National tweaks low noise data transmission with ‘Bus LVDS'

National tweaks low noise data transmission with ‘Bus LVDS’National Semiconductor has developed a 400Mbit/s multi-input, multi-output, hot-swap, serial databus from its LVDS point-to-point serial interconnection technology – and has chips to prove it. Steve Bush Low voltage differential signalling (LVDS) is a low noise method of transmitting data around within boxes and between adjacent cabinets. It is usually a point to point system, however National Semiconductor has tweaked its implementation to make it the physical layer of a full 400Mbit/s multi-input multi-output two wire serial bus. It is calling the new interface ‘Bus LVDS’. Bus LVDS revealed To minimise generated noise LVDS uses low voltage (approx 350mV) signals in differential pairs. The transmitter is a current source feeding the conductor pair through a bridge switch. These four switches connect one conductor to the current source and the other to ground. The receiver is a high impedance comparator with a resistor across its input terminals which completes the current loop. Current flows around the loop in one direction or the other, depending on the position of the switches to indicate a 1 or 0.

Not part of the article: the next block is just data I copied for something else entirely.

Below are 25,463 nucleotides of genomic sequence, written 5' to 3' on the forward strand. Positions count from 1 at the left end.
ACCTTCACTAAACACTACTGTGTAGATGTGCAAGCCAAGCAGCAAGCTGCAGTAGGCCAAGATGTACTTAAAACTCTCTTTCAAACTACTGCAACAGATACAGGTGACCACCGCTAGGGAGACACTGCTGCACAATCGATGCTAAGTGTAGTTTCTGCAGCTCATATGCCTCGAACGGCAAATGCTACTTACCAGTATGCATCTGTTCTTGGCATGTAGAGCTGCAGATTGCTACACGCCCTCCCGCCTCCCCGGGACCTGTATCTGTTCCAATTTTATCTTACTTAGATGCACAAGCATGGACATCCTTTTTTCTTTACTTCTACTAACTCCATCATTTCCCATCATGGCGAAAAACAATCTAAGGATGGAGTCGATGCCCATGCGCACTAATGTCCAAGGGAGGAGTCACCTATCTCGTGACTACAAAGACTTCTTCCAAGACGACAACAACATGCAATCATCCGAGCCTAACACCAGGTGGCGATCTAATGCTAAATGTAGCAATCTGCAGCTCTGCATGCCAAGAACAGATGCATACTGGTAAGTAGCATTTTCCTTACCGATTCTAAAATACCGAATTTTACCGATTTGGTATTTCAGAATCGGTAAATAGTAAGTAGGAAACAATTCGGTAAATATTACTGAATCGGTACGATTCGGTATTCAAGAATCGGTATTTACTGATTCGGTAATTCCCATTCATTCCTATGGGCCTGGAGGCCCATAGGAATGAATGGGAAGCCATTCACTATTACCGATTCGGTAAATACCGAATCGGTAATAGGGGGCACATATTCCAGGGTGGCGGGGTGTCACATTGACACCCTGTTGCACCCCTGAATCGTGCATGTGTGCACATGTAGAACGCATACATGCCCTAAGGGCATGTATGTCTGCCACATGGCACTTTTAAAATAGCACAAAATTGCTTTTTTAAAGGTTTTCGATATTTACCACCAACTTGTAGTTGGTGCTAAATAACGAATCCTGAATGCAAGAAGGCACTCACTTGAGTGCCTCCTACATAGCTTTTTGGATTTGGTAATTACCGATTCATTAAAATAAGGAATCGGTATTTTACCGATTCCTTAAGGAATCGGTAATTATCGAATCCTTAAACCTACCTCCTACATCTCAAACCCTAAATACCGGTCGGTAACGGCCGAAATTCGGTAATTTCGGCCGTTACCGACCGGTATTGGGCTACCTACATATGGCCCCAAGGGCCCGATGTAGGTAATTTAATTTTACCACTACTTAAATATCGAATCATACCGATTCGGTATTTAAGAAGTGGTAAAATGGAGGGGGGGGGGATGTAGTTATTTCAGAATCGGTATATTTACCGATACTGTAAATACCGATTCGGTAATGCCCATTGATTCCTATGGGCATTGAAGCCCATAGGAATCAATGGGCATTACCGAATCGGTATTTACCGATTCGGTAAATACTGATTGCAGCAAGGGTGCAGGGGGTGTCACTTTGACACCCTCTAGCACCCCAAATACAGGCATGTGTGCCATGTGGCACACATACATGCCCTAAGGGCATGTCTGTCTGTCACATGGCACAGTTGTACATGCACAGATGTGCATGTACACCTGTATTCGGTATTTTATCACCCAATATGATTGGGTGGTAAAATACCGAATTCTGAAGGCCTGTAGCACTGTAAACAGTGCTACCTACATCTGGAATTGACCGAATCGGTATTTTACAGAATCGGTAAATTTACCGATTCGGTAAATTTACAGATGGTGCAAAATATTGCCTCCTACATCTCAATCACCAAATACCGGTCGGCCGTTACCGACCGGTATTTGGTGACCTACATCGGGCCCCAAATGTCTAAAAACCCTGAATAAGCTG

Changes to make LVDS into a multi-point bus include increasing the transmitter current source from 3.5mA in the point to point system to 10mA. Another seeks to even-up the apparent impedances of the driver outputs to the bus. In normal LVDS, one line is connected to a current source (infinite impedance) and the other is grounded (zero impedance). This causes non-symmetrical reflections from the outputs. National is not revealing how it has been done, but says it has take steps to make the outputs a similar impedance and reflections symmetrical. Several 100Mbit/s Bus LVDS channels can combine over low-cost SCSI-type interface cables to deliver 2.4Gbit/s throughput, claims National. The number of tranceivers that a bus can stand varies with length and required bandwidth. A 20 card half-metre long backplane can operate at 200Mbit/s. The company is aiming Bus LVDS at datacom applications including 10/100 and gigabit Ethernet switches, but claims LVDS’ low noise characteristics have sparked significant interest from telecoms companies, and industrial control makers want it for its robustness against EMI. Among other claims, National says that Bus LVDS is immune to data corruption caused by ‘hot swapping’ cards or powering-down connected tranceivers. In addition to a range of transmitters and receivers, National has produced a 8-bit parallel to serial converter chip and a corresponding serial to 8-bit parallel chip for its initial offering. Used in a pair, these can eat a 40Mhz 8-bit data bus and its clock, then reconstruct them up to several metres away without adding bit skew problems. Parameter Bus LVDS TTL/CMOS GTL/BTL PECL Output voltage swing ? 300mV 2.4-5.5V 1V ? 800mV Receiver threshold ? 100mV 1.2/1.5V ? 200mV ? 200mV Max speed (per channel) >400Mbit/s <50mbit>400Mbit/s Drive 10mA 75mA 40-80mA 40-60ma Noise low high medium medium Hot insertion yes no yes yes High Z on power down yes no yes yes Implementation simple simple complex complex


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